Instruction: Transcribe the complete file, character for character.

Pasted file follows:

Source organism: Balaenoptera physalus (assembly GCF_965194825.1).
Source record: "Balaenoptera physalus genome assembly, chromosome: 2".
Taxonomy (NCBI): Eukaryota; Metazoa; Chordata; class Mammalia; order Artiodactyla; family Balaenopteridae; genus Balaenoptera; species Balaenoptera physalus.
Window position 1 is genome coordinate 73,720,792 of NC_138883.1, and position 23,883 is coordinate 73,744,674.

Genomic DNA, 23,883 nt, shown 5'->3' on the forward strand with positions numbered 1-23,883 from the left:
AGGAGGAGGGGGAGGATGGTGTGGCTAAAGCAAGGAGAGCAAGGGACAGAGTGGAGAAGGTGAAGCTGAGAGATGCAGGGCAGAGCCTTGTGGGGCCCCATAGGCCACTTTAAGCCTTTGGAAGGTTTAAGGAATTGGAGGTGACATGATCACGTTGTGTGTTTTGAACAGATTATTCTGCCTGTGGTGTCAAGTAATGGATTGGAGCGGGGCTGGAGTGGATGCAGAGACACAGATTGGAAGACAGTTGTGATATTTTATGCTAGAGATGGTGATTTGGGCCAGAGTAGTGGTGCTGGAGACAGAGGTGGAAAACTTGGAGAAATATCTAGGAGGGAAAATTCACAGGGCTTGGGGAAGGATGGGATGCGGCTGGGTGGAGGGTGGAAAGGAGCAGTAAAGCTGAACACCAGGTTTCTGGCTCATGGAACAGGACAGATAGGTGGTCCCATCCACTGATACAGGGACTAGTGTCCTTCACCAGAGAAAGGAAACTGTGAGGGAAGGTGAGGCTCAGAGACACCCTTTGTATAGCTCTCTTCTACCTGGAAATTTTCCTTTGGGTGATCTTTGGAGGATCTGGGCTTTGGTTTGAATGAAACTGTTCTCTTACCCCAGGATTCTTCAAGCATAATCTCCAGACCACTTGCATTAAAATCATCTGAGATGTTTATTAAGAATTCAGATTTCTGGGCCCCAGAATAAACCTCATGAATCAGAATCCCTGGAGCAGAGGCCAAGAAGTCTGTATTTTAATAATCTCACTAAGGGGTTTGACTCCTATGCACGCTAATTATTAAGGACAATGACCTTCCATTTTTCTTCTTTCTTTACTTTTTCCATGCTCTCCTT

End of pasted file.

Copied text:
Source organism: Balaenoptera physalus (assembly GCF_965194825.1).
Source record: "Balaenoptera physalus genome assembly, chromosome: 2".
Taxonomy (NCBI): Eukaryota; Metazoa; Chordata; class Mammalia; order Artiodactyla; family Balaenopteridae; genus Balaenoptera; species Balaenoptera physalus.
Window position 1 is genome coordinate 73,720,792 of NC_138883.1, and position 23,883 is coordinate 73,744,674.

Genomic DNA, 23,883 nt, shown 5'->3' on the forward strand with positions numbered 1-23,883 from the left:
AGGAGGAGGGGGAGGATGGTGTGGCTAAAGCAAGGAGAGCAAGGGACAGAGTGGAGAAGGTGAAGCTGAGAGATGCAGGGCAGAGCCTTGTGGGGCCCCATAGGCCACTTTAAGCCTTTGGAAGGTTTAAGGAATTGGAGGTGACATGATCACGTTGTGTGTTTTGAACAGATTATTCTGCCTGTGGTGTCAAGTAATGGATTGGAGCGGGGCTGGAGTGGATGCAGAGACACAGATTGGAAGACAGTTGTGATATTTTATGCTAGAGATGGTGATTTGGGCCAGAGTAGTGGTGCTGGAGACAGAGGTGGAAAACTTGGAGAAATATCTAGGAGGGAAAATTCACAGGGCTTGGGGAAGGATGGGATGCGGCTGGGTGGAGGGTGGAAAGGAGCAGTAAAGCTGAACACCAGGTTTCTGGCTCATGGAACAGGACAGATAGGTGGTCCCATCCACTGATACAGGGACTAGTGTCCTTCACCAGAGAAAGGAAACTGTGAGGGAAGGTGAGGCTCAGAGACACCCTTTGTATAGCTCTCTTCTACCTGGAAATTTTCCTTTGGGTGATCTTTGGAGGATCTGGGCTTTGGTTTGAATGAAACTGTTCTCTTACCCCAGGATTCTTCAAGCATAATCTCCAGACCACTTGCATTAAAATCATCTGAGATGTTTATTAAGAATTCAGATTTCTGGGCCCCAGAATAAACCTCATGAATCAGAATCCCTGGAGCAGAGGCCAAGAAGTCTGTATTTTAATAATCTCACTAAGGGGTTTGACTCCTATGCACGCTAATTATTAAGGACAATGACCTTCCATTTTTCTTCTTTCTTTACTTTTTCCATGCTCTCCTT